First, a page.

This means anything that cuts us off from coming to Church is sin. Anything that cuts us off from each other is sin. Anything that cuts us off from praying and participating in building up this body is sin. If we prefer to sleep in rather than go to Church, we sin. If we walk past a beggar in the street or look to others as lesser, we sin. If we rather sit at home and watch football or baseball, we sin. If we gather in Church for prayer but are more concerned about the bills at home, or our work, or something else is on our mind, we sin. Not because sports, or sleep or worry are sins but because they separate us from God – and sin is everything that separates us from God. Let me take it further, if I as a priest don’t teach truth of faith and only become a buddy or friend for all of us, I have sinned. Because sin is everything that ultimately cuts us off from our faith and our growth in our faith.
If any one of us from priest to greeter, choir to Sunday school student, anyone coming to and/or serving the Church begins to think that we are better because we are hear or because we “know” the rules of the Church – we are sinning. If anyone begins to think they are unworthy to attend Church or are weak and sinful and so they begin practicing an overly zealous idea that I’m not good enough – they are sinning. Because both are extreme approaches which ultimately breaks our communion with God – and that is sin.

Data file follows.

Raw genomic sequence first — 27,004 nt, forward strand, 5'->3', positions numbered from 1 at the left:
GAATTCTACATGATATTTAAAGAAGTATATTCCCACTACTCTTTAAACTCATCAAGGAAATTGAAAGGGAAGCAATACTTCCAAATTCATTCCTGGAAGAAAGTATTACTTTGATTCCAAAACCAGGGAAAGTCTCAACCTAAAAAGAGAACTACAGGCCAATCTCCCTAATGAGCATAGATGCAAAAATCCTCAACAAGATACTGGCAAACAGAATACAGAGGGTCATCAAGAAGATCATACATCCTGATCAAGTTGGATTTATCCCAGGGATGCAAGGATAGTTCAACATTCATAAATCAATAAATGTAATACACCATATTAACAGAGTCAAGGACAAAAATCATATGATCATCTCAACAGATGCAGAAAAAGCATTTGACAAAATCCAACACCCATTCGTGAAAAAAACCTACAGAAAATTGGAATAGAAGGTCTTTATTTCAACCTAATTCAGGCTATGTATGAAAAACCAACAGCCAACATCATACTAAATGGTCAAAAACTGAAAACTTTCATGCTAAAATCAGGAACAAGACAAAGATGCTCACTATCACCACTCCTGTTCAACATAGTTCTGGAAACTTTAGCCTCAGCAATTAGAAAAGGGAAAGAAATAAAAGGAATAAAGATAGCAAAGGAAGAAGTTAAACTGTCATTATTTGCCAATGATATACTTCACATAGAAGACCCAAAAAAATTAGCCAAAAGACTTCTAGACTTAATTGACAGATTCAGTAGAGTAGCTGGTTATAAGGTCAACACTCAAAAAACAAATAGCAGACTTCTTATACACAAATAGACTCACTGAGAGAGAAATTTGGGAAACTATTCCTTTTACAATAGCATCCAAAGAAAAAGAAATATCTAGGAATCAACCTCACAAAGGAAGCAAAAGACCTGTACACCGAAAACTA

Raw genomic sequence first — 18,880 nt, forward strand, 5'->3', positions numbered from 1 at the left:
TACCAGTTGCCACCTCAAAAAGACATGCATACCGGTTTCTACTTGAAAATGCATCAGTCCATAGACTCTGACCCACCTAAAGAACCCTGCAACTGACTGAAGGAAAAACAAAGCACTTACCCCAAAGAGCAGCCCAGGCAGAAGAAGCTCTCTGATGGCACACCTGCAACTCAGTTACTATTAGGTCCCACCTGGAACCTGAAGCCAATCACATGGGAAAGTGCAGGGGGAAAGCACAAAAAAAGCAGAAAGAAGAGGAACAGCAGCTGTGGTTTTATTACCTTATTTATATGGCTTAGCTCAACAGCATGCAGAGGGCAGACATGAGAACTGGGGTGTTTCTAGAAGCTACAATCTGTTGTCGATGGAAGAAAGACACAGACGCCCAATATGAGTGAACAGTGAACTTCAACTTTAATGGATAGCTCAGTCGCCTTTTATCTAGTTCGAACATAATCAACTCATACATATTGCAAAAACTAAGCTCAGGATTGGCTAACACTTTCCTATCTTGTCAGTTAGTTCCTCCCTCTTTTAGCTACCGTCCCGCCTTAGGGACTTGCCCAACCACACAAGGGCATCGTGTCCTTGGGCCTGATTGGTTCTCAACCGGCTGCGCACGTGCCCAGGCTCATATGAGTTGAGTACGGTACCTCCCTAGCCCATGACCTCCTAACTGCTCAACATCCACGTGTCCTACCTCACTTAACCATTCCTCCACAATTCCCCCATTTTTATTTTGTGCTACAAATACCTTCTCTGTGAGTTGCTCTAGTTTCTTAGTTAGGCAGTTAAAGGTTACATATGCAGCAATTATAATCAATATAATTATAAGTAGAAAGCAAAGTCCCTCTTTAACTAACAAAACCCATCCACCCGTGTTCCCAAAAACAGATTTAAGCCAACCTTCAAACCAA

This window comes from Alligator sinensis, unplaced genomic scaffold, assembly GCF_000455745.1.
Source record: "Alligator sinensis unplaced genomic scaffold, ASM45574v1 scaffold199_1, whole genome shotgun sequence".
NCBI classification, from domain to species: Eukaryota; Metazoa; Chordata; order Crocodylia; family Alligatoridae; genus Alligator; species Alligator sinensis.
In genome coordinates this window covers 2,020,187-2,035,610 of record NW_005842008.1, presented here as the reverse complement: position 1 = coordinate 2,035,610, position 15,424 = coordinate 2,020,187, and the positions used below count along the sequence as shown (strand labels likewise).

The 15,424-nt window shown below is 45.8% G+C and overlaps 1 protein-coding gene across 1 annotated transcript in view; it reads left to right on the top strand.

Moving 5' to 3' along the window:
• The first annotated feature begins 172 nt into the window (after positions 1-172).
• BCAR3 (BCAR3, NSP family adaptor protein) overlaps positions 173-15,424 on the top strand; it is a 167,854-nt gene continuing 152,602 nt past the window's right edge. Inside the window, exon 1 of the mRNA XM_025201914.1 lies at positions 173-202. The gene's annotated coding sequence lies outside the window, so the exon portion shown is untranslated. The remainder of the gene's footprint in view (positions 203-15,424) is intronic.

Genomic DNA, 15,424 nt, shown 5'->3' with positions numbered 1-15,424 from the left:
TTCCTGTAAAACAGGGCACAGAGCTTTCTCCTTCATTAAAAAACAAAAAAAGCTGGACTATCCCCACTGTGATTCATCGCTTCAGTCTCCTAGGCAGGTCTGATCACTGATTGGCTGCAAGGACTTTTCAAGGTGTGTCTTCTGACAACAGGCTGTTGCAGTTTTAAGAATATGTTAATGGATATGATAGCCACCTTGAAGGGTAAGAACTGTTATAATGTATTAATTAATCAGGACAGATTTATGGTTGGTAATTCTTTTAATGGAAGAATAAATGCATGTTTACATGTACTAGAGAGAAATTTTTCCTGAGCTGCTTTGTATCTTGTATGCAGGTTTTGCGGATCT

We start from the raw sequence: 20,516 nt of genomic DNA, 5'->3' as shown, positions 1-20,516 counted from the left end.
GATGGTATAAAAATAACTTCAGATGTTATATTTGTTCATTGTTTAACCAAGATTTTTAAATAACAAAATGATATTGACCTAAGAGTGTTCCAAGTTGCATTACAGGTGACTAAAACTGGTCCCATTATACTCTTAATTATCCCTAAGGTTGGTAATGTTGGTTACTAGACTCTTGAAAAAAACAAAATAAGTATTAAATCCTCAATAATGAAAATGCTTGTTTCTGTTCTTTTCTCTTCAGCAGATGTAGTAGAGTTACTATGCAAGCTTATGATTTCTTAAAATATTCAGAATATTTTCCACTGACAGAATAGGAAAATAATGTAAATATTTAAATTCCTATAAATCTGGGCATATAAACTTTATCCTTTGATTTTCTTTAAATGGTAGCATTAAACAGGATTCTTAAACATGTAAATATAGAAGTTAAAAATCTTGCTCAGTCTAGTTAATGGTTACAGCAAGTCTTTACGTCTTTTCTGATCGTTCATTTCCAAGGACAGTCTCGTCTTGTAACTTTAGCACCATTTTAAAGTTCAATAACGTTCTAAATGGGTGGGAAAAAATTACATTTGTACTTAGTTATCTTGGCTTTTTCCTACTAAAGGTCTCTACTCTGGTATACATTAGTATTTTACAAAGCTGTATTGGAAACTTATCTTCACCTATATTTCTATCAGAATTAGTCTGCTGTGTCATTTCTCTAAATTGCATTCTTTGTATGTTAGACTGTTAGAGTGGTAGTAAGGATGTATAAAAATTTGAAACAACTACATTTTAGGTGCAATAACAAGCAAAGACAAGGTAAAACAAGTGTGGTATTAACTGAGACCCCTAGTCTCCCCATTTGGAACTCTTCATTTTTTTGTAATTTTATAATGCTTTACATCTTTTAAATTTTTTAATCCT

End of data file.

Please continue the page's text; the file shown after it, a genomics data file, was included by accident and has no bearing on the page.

Christmas, Easter, Badarak, every feast of the Holy Church, ultimately our faith is about communion with God, Father, Son and Holy Spirit. A God that loves us so deeply that instead of raining wrath, He came down, became human in order to raise us up. Raise us from our graves, from our knees and from our brokenness. And by doing so He also taught us to raise others up, to heal each others brokenness, to humble ourselves not because we are worthless, but because only by stepping down can we pick others up.
Therefore my dearly beloved, to find purpose and reason for this season we should not be concerned whether there is a manger scene in front of city hall or a Christmas tree in the White House. We should not worry about why certain people focus on the joy vs. why some people focus on the gloom of humanity. What are we focused on? Rather, who are we focused on? If we are focused on Christ Jesus, then we should do everything to strengthen our communion with Him. If we are focused on Christ Jesus, then let us humble ourselves as Christ humbled himself in order to help raise each other up. Tis the season of celebration of Christmas, whether it is today, Dec. 25th, Jan. 6th or everyday. To do it justice, to celebrate properly, to grow in faith: we must lay down all power, all honor, all reputation, all vanity, all arrogance, all ego, all individualism here at the Altar of God. Let us therefore, focus on Christ Jesus, not in a manger scene but the living God who is offered up to us every Sunday as we gather for Holy Badarak through the Divine Liturgy. For Communion with God, communion with the saints, communion with each other, Communion is the only way we can be separated from sin and joined to God.
So let us repent for the kingdom of heaven is near and let us love one another for we are all in need of the love of God. And let us remain prayerful and vigilant always to do all we can to not sin but remain joined to God, who raises us and ignites in our hearts the light and love we celebrate in this season and thereby glorify the Father, Son and Holy Spirit, Amen!